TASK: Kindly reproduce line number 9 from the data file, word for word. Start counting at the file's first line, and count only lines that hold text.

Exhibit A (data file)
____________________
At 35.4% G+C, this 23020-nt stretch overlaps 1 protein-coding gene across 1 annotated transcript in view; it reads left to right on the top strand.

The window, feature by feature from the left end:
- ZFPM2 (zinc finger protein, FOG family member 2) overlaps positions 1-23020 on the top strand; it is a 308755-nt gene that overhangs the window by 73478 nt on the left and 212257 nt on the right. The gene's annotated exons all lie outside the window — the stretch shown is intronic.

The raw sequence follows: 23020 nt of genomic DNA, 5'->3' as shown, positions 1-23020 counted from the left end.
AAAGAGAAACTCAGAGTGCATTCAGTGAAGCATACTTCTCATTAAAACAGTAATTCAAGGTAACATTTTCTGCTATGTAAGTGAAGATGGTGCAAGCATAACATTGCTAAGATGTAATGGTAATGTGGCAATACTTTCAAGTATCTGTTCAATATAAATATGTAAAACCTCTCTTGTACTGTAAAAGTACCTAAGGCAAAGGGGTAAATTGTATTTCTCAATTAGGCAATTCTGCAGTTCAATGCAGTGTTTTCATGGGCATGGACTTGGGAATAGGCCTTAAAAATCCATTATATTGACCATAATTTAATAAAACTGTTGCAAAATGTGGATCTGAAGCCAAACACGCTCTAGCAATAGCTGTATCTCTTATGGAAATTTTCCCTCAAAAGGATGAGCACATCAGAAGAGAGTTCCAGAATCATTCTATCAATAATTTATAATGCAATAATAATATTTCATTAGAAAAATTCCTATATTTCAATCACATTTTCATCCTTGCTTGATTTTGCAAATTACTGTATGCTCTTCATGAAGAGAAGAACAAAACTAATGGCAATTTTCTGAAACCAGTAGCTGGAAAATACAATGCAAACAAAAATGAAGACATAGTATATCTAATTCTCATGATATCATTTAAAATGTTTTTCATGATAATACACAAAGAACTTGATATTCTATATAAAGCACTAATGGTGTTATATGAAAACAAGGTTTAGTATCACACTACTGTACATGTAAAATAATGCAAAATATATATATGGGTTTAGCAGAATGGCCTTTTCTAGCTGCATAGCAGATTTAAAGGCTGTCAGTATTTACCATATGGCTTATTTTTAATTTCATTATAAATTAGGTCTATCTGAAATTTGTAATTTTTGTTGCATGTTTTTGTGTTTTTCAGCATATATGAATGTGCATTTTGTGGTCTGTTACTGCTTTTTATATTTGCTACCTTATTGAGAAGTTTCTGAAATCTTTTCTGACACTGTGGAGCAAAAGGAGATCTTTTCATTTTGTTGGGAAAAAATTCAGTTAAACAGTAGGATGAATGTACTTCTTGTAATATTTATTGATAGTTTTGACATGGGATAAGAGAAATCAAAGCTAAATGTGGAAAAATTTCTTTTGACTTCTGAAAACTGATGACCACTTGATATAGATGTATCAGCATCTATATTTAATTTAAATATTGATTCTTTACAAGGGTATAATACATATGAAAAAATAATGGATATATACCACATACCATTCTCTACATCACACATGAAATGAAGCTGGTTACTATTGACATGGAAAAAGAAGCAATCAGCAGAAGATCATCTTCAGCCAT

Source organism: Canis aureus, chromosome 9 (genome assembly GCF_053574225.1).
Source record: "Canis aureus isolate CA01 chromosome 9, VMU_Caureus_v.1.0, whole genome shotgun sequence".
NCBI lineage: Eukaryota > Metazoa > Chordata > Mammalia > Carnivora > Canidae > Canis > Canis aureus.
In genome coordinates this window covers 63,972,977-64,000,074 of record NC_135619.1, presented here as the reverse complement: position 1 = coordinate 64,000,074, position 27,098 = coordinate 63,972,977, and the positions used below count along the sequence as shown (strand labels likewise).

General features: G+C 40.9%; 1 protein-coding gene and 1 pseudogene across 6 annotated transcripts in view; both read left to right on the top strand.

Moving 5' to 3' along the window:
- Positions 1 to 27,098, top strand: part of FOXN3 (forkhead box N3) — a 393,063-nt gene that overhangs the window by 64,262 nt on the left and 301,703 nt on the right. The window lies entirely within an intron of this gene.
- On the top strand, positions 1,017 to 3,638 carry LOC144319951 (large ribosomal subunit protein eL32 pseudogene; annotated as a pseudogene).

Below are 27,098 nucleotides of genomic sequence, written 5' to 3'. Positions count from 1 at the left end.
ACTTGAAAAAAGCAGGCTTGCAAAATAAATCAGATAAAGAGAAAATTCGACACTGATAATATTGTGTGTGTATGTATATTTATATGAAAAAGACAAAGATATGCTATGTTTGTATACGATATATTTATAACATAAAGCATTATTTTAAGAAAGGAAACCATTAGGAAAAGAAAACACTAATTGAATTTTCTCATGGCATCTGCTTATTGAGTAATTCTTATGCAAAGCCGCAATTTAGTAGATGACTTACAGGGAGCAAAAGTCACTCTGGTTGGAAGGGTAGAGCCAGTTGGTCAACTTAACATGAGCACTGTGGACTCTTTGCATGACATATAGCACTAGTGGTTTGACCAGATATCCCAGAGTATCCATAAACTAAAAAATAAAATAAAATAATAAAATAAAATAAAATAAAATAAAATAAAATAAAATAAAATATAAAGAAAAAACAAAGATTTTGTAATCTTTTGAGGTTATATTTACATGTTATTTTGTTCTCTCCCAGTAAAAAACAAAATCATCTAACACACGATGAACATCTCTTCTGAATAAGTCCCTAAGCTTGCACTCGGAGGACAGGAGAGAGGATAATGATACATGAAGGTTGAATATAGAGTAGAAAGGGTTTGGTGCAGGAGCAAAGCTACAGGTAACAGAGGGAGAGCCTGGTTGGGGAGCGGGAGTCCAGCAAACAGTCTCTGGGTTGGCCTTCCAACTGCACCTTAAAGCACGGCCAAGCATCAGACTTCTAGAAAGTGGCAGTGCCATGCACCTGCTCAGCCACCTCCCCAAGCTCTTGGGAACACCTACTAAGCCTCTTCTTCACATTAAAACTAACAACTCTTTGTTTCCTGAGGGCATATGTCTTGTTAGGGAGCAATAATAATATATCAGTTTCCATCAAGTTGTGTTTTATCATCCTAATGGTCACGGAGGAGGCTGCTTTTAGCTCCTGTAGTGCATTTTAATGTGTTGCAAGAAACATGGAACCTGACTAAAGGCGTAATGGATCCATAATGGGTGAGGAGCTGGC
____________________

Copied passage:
In genome coordinates this window covers 63,972,977-64,000,074 of record NC_135619.1, presented here as the reverse complement: position 1 = coordinate 64,000,074, position 27,098 = coordinate 63,972,977, and the positions used below count along the sequence as shown (strand labels likewise).